28.06.21 The average household will barely notice the energy transition” Interview with Hauke Engel and Stefan Helmcke • Reading time: 3 min.

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New energy networks, the shift to a hydrogen economy, and structural upheaval in industry: the energy transition will bring massive changes to our lives. In its study “Net-Zero Europe,” McKinsey has investigated the cost of the transformation across the EU and identified the future winners and losers. In this interview, we talk to co-author Hauke Engel and his colleague Stefan Helmcke about the most important results.

The energy transition is a huge project. What makes it so complex?

Helmcke: It really is a task on an unprecedented scale and the most complex transformation that we in Europe have ever had to come to grips with. There are two main ways for us to achieve our climate targets: electrifying every area of our lives and storing CO2, which is known as carbon capture and storage or CCS. If we want to electrify the whole of Europe, we will need two to three times as much electricity as we are generating today, which means scaling up renewable energy production by a factor of six to eight. On the one hand, that represents a large amount of work and, on the other, it presents us with new challenges. In the past, we had a small number of large power plants, and their electricity generation could be planned. By contrast, the wind and the sun are much more erratic, which means that the output is difficult to predict. And in addition, in the future the small number of power plants will be replaced by hundreds of thousands of decentralized electricity generators, all of which will have to be managed.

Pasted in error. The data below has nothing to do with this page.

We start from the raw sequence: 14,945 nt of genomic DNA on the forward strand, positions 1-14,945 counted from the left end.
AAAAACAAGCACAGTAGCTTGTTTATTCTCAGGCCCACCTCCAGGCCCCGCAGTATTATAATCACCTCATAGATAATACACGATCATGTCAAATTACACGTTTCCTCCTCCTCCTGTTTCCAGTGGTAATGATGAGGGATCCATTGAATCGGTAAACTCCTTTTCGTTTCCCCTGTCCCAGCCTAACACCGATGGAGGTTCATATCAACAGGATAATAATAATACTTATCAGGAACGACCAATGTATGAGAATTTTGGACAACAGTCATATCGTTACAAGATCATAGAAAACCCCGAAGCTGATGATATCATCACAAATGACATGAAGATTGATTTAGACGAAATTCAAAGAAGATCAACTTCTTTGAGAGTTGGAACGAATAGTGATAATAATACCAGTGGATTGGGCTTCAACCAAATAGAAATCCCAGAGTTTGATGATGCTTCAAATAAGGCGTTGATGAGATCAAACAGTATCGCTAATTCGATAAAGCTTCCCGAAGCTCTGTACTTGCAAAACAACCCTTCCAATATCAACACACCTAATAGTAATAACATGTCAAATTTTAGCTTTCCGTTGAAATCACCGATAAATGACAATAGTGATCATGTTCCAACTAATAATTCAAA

Quote Stefan Helmcke

That sounds expensive. What is the energy transition likely to cost us in the EU?

Engel: We have calculated the figures for our “Net-Zero Europe” study. If the European Union chooses the cost-optimal pathway, we will be spending around 28 trillion euros between 2020 and 2050. But this is not all additional spending. The lion’s share of these investments would have had to be made anyway and will simply be diverted to other areas. For example, Europeans would have bought new cars in the future without the energy transition, but now those cars will have electric motors instead of combustion engines. According to our calculations, the average household will barely notice the energy transition. For example, electric cars are cheaper to run, but traveling by air will become slightly more expensive. The cost increases and reductions will pretty much balance each other out. High-income households will see costs rising, while lower- and middle-income households will benefit from small savings.